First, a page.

A little Christmas shopping at Target led us to a sturdy looking container that is just the right size for holding seven to eight loaves while still fitting in our freezer. That container turned out to be a plastic box intended for wrapping up and storing lights. (So, for us, this was two purchases in one. We’ll use the plastic inserts to wrap our lights and the container to store our bread.) Since this container isn’t marketed for freezer use, we’re wrapping the bread in our homemade bread bags.
So, Mother Earth, we hope you’ll enjoy the extra space this will save you. Of course, the space saved by seven or eight bread wrappers won’t be overly noticeable, but our hope is that others will be inspired by our efforts. And since they won’t have to go through six months of trial-and-error research like we did, it should be fairly simple for them to reproduce what we’ve done. And since bread is the most commonly purchased packaged item, the end result could really give you some nice elbow room.
Last year, with my husband’s job coming to an end just before the holiday season, we told our kids we would be having a “Little House” Christmas. It was the most positive way we could think of telling them not to expect much.
While planning for some creative shopping and homemade gifts, I was stumped as to what to do about stockings. Some of the gifts we were putting under the tree were about the size of what we would normally put in a stocking, and we certainly didn’t want to dip into our severely limited Christmas budget to get them items that would be quickly discarded. Going without a stocking wasn’t an option either as family tradition dictated that stockings would be opened on Christmas Eve (with the under-the-tree gifts waiting until Christmas Eve.) Granted, family tradition also dictated that cookies would be in the stockings, but what else? We knew our kids wouldn’t get as excited about an orange as Laura did.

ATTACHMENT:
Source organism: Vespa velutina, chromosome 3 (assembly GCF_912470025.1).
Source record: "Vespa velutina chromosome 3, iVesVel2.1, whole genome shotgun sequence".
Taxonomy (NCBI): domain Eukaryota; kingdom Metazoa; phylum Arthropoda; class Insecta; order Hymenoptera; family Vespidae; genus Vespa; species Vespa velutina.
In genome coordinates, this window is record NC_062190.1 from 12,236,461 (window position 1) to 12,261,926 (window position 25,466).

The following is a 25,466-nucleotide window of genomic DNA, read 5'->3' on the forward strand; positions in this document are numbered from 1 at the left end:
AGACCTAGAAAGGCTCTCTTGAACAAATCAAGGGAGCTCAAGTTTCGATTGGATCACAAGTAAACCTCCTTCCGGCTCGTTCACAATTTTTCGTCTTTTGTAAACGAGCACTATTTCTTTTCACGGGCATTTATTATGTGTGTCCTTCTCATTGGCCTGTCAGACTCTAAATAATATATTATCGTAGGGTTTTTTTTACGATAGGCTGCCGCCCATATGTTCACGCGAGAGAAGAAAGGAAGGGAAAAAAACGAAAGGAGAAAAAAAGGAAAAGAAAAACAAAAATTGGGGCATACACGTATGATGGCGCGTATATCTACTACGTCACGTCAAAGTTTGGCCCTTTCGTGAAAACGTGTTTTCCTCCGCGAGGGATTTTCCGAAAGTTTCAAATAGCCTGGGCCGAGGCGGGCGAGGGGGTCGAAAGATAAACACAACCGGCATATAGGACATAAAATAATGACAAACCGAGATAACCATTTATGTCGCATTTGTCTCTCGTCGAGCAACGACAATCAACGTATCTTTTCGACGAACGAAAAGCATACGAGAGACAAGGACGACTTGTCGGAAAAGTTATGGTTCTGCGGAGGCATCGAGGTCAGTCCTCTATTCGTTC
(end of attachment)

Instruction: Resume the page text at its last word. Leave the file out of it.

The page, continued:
Suddenly, I had an idea. “Kids,” I announced. “For our stockings this year, we are going to write each other notes.” I almost expected a groan, but instead I sensed a bit of excitement.
Christmas eve came and we sat in a circle taking turns to pull out one item from our stocking and reading the notes out loud. There was quite a variety: lengthy sentimental letters (those were from me), poems, meaningful pictures, and cards with short notes. Tucked in beneath the notes were a couple surprise toys. It was less than we had ever had in our stockings before–and yet it was more. Our hearts were full of joy as we read the words of love family members. Yet, I didn’t realize what a success this was until my teenage son declared, “This was the best Christmas Eve ever!”
So now we have a new Christmas Eve tradition: stockings stuffed with love letters. As we have found, there is no more meaningful gift than letting your family know how much you love them.
This Thanksgiving, I’m coordinating a gluten-free meal, since two of our guests adhere to a gluten-free diet.
I would say that of all the dietary restrictions, gluten-free can be one of the hardest to shop for. Gluten can be hidden in so many things that you wouldn’t even think of! Fortunately, because of the increased number of people eating a gluten-free diet, there are many products labeled as such. Unfortunately, those products usually come with a larger price tag.